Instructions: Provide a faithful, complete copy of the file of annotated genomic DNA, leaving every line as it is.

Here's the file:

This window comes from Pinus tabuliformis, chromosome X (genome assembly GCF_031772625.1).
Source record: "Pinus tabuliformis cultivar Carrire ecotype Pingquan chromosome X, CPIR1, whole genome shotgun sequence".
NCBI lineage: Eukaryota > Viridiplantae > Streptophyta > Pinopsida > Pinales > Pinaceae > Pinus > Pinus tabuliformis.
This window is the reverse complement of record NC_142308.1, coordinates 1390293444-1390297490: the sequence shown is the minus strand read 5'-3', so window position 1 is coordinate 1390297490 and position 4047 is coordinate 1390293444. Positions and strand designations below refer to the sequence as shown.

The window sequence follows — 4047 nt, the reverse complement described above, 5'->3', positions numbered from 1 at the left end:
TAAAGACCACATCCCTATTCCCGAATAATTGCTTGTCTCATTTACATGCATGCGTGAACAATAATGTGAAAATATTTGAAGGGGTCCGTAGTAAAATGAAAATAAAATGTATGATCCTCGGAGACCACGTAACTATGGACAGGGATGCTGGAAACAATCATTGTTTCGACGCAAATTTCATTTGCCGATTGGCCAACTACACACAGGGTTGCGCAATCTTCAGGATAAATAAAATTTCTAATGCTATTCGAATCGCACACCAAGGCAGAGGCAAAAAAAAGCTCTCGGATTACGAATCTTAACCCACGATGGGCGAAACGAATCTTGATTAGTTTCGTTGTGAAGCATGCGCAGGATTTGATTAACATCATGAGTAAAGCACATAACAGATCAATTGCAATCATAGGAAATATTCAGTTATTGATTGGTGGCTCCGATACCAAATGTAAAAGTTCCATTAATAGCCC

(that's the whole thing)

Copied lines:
This window comes from Pinus tabuliformis, chromosome X (genome assembly GCF_031772625.1).
Source record: "Pinus tabuliformis cultivar Carrire ecotype Pingquan chromosome X, CPIR1, whole genome shotgun sequence".
NCBI lineage: Eukaryota > Viridiplantae > Streptophyta > Pinopsida > Pinales > Pinaceae > Pinus > Pinus tabuliformis.
This window is the reverse complement of record NC_142308.1, coordinates 1390293444-1390297490: the sequence shown is the minus strand read 5'-3', so window position 1 is coordinate 1390297490 and position 4047 is coordinate 1390293444. Positions and strand designations below refer to the sequence as shown.

The window sequence follows — 4047 nt, the reverse complement described above, 5'->3', positions numbered from 1 at the left end:
TAAAGACCACATCCCTATTCCCGAATAATTGCTTGTCTCATTTACATGCATGCGTGAACAATAATGTGAAAATATTTGAAGGGGTCCGTAGTAAAATGAAAATAAAATGTATGATCCTCGGAGACCACGTAACTATGGACAGGGATGCTGGAAACAATCATTGTTTCGACGCAAATTTCATTTGCCGATTGGCCAACTACACACAGGGTTGCGCAATCTTCAGGATAAATAAAATTTCTAATGCTATTCGAATCGCACACCAAGGCAGAGGCAAAAAAAAGCTCTCGGATTACGAATCTTAACCCACGATGGGCGAAACGAATCTTGATTAGTTTCGTTGTGAAGCATGCGCAGGATTTGATTAACATCATGAGTAAAGCACATAACAGATCAATTGCAATCATAGGAAATATTCAGTTATTGATTGGTGGCTCCGATACCAAATGTAAAAGTTCCATTAATAGCCC